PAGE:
Author’s Note: this is the third letter in a series about the PC game, Richard and Alice. The first letter can be found here, the second — written by Dylan Holmes — can be found here.
Dylan’s response to the letter you are looking at right now can be found here. (Spoilers abound.)
Yes, I also think we’re short a bullet. After you shoot the lock off the door, you have no more bullets. If you get the one from the lake, then it gets used killing Barney, and when Alice kills herself, there shouldn’t be a bullet. If you don’t get the one from the lake, then there shouldn’t be a bullet to kill Barney (although Alice doesn’t kill herself in that version).
In fact, I didn’t realize there were 5 endings until after I finished the game, but I knew there were two because I played through them both to see if the bullet mystery was solved that way. I thought perhaps if I didn’t get the bullet from the lake, there would be some other thing which involved getting extra bullets (I didn’t realize yet that Alice wouldn’t kill herself without the bullet from the lake, so I was looking for two), and I also wanted to double check that she shot Barney as opposed to using some other weapon. When Alice didn’t kill herself the second time, then I Googled and discovered there are five endings. Interestingly, each ending correlates to how much of the optional stuff you did or did not do. Suffice it to say, there are various notes and papers that the player is neither told about nor required to find, but if they do, it changes the interaction between Alice and Richard at the end of the game (depending on how many they find, etc).
I used to think the ugliness of games mattered, but after the popularity of Undertale, I began to wonder whether this was simply not as much of a thing as I originally thought. Maybe it’s true that the people who wouldn’t play it because of its ugliness alone are people who were never going to play indie games anyhow. Also, I liked certain things about the graphics in this game, they’re still way better than RPG maker’s to my mind. (I know this is weird, but I liked the way characters’ legs looked) And the sound editing was great! Especially when characters were walking in the snow.
I’ve been thinking about what you said about linearity — and I realized I’ve played one other game that has no dialog trees and only one possible action to move the game forward at a time, Drakan: Order of the Flame. That game doesn’t give you any choice either, and at every moment, it’s either succeed at given task and get next assigned task, or die and lose. Like the bullet in the box in Richard & Alice, there’s a sword in a cave in Drakan, and it is the only optional side thing you can get. Also similarly, within a given area you can move backwards, but after you’ve left that area, you can’t go back. But, the more I thought about it, the more I realized that Rynn (the protagonist character of Drakan) has some choice in, say, which weapon to use, to fight aerial vs. ground, etc. And some other games at the time were probably similar, action adventure games that predated the open world infatuation? You would know about that. But anyway, my point is, what makes Richard & Alice unique for me is that it seems to take what I’ve only experienced as an action adventure trope, and turn it into a graphic adventure trope in terms of narrative and structural limits.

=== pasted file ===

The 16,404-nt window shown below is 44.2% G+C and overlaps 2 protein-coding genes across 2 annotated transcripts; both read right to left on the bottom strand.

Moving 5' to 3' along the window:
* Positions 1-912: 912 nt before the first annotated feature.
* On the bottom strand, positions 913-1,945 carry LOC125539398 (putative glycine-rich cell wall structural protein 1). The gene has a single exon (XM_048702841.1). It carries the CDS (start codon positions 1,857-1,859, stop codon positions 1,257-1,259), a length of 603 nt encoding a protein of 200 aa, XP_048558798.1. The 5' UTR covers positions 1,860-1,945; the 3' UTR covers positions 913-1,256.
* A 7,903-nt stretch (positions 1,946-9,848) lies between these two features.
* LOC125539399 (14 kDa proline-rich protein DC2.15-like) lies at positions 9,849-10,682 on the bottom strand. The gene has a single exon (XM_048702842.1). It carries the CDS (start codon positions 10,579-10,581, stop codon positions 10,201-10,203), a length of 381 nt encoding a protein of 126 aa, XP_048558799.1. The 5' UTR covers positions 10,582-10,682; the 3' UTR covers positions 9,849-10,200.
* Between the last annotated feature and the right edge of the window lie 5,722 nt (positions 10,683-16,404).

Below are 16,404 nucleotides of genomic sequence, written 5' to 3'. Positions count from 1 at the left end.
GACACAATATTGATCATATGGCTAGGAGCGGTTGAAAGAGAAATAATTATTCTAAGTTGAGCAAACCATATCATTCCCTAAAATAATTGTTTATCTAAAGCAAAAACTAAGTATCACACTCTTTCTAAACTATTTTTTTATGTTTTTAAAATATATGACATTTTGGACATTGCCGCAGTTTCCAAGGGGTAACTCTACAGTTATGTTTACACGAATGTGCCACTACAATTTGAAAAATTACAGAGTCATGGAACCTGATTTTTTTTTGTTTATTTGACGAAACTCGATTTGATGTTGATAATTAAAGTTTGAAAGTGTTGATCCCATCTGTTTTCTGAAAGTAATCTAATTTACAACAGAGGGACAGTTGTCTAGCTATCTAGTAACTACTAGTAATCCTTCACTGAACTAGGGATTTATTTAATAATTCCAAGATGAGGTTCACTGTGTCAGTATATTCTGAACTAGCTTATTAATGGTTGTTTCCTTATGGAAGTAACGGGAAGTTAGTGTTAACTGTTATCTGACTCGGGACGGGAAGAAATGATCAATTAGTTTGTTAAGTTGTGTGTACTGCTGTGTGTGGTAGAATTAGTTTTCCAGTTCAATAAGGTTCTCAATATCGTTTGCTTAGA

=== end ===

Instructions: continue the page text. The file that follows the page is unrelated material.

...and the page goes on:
Overall, I liked the game, too, but when I think about it, I realize what I mean when I say “I like the game” is “I like the wit and intelligence and aesthetic judgment of the game writers and developers,” I like it in a meta way. At the end of the day, the content was not itself enthralling because the premise was exhausted for me and the characters neither surprised nor interested me (although they were complex and developed). I want to play more games by Owl Cave, but not a sequel to Richard & Alice.